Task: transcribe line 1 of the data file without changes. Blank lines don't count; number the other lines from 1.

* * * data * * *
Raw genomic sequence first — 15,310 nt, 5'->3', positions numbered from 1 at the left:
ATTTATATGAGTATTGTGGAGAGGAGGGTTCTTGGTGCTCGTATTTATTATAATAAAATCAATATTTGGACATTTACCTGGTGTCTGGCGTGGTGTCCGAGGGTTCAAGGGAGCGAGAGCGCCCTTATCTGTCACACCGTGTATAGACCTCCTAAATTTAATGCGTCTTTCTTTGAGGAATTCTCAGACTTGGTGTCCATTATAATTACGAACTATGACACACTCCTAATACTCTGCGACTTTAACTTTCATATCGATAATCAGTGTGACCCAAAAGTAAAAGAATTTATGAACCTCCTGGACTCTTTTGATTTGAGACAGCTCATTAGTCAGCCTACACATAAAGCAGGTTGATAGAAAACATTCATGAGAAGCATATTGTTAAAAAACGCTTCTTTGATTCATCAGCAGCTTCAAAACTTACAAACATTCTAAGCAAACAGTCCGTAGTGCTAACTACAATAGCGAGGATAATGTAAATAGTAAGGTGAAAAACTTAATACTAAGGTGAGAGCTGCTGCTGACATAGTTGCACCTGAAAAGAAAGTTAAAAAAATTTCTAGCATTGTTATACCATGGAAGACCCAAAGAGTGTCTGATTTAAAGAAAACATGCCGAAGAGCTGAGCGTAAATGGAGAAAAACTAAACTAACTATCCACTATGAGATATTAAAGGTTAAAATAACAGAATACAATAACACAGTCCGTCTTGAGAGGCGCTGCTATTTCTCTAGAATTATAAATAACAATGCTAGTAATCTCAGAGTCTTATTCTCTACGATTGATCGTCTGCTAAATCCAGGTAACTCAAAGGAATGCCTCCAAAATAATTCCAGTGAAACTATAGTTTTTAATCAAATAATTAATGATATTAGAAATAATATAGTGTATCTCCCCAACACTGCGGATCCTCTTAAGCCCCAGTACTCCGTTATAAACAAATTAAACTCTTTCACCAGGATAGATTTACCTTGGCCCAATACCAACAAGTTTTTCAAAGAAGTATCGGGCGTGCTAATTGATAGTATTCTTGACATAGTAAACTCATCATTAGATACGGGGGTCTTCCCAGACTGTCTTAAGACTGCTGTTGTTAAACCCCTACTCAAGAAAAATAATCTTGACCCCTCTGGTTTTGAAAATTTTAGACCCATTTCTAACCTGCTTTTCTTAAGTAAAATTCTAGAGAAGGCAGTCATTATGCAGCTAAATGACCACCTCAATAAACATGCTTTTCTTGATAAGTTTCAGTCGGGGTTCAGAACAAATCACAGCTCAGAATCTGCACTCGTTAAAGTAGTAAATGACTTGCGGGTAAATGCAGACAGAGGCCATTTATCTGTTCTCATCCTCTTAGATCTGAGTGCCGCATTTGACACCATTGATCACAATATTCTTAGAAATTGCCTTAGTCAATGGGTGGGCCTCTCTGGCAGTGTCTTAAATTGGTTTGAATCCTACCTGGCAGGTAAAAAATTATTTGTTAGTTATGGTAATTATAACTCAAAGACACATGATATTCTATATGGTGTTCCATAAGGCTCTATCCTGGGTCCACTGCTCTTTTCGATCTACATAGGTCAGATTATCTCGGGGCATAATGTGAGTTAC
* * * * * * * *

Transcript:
Raw genomic sequence first — 15,310 nt, 5'->3', positions numbered from 1 at the left: